And now, that I mentioned that book challenge, I see there’s one little thing I didn’t tell you about that very first successful post. Namely, how it started, what triggered it. The root cause of that post was a challenge. Another blogger, from Brasil, wrote a list of 100 ways to solve a problem, and challenged me to do another list, of 100 items, of my choice. That’s how it started.
And that was the only difference between that post and all the other posts. The way it started, as a response to someone else’s need. The same trigger was with the challenge for writing ebooks based on those blog posts. They were written as a response to someone else’s need.
The Only Thing I Learned
So, if there’s one thing I learned after one million written words is that it’s always about the others. It’s not about you. But it gets a little bit more… not complicated, because the end result is simple, it gets more complex.
In a very subtle way, you are the result of what you do onto others. What you do for others, will be recreated in your own life. It’s not like you don’t matter at all and you have to sacrifice yourself on the “altar” of the others. That’s stupid. It’s also against your fundamental commitment, which is to protect life. All life, including your own life.
But it’s about how you are of service to others. How you create abundance for others. Even if you don’t have it yet. That’s the trick. That’s how it starts. By doing something for others.
When I answered that blog challenge I didn’t do it for me. I did it because someone else challenged me and I did my best to offer value for that process, not for me. It worked beautifully and instantly. Traffic jumped in a few hours and I could watch the process live. But when I focused only on what I thought I was, on my own self, it didn’t work as well. I watched the charts for hours an nothing happened. The traffic was growing, but not with the same speed and consistency.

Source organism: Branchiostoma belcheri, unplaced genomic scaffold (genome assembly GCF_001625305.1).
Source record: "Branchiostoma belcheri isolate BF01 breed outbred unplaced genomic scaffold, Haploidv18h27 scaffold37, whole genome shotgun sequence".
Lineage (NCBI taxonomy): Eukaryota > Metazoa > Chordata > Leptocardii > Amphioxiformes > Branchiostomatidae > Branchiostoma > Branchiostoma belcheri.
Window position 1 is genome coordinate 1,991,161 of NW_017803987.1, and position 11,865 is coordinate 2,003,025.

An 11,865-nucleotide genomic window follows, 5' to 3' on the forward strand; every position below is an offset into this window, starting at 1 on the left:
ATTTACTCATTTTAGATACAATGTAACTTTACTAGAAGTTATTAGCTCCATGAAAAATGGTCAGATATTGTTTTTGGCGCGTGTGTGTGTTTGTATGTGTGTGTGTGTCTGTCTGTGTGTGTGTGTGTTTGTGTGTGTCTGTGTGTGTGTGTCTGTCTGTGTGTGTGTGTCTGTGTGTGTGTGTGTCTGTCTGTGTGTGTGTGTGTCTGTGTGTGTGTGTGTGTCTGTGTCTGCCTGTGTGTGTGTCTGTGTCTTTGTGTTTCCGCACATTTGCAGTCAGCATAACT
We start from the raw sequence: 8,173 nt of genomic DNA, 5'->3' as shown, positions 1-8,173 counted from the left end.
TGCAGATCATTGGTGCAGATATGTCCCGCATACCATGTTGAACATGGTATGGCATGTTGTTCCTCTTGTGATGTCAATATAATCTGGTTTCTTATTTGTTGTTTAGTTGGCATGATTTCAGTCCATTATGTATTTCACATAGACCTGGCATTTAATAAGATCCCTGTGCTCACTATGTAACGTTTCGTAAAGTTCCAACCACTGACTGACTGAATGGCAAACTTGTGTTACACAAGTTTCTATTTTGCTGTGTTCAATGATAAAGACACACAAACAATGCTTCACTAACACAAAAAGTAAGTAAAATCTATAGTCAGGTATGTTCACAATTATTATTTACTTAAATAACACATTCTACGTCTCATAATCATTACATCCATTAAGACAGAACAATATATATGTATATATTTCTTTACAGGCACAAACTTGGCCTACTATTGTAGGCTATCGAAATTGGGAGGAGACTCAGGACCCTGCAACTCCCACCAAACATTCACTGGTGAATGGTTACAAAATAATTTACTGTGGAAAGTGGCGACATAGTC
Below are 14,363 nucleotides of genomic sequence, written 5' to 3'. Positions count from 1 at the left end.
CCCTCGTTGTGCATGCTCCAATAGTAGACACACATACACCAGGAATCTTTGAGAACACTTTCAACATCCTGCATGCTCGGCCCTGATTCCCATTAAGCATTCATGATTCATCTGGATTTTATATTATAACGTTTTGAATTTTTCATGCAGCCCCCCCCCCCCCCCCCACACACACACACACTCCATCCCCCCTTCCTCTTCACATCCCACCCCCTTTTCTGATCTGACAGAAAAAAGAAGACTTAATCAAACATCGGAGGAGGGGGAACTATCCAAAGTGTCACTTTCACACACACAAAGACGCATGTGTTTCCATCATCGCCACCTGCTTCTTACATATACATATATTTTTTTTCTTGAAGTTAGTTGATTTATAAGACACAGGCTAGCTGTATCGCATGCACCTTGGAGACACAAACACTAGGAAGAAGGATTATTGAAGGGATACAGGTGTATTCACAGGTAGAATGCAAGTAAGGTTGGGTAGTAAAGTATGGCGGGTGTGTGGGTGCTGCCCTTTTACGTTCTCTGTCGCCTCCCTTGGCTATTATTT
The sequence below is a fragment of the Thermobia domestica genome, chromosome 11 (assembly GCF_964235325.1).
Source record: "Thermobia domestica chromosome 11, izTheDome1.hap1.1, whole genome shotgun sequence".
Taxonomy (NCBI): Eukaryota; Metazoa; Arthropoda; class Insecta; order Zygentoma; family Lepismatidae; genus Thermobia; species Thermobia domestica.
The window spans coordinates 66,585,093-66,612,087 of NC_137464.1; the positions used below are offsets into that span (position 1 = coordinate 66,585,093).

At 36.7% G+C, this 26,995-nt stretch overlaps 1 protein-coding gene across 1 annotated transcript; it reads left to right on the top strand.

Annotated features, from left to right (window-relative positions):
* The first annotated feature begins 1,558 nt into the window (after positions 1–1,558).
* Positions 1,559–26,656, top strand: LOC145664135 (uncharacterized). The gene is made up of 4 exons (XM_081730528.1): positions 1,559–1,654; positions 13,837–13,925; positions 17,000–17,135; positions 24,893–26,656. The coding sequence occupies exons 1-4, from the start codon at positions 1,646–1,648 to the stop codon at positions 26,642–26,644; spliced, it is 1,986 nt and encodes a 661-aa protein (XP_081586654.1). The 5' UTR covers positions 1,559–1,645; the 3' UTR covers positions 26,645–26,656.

I may have had the writing skills and, at the technical level, all was good. Some posts became, and still are popular. But at the very core of it, at the “energy” level, something was stuck. They never reached the same level of success like the first one.
Well, it took me a few years to understand it completely (and it may take a while until I master the entire process, because there’s one thing to understand something, at the mental level, and there’s another one to make it happen). But in the end I got it.
Focus on the other’s needs and do your best to make their dreams come true. Everything else will follow.
Running For My Life - from zero to ultramarathoner
The spooky thing about depression is that it sneaks in. There aren’t really trumpets and loud voices announcing: “Hail, hail, this is depression entering the room, all rise!” Nope. It’s slow, silent, creepy. It doesn’t even look like depression. It starts with small isolation thoughts like: “Maybe I shouldn’t get out today, I just don’t feel like going out”. And then it does the same next day. And then the day after that and so on. And then it starts to whisper louder and louder in your ears: “Why would you go outside, you loser? Didn’t have enough yet? Want more people to make fun of how much of a big, fat loser you are?”
And then you start to breath in guilt and shame, instead of air. Every breathe you take is putting more dark thoughts into your body.
Until you get stuck. You can’t move anymore. At all.
If you want to know how I got out of this space, eventually, check out my latest book on Amazon and Kindle.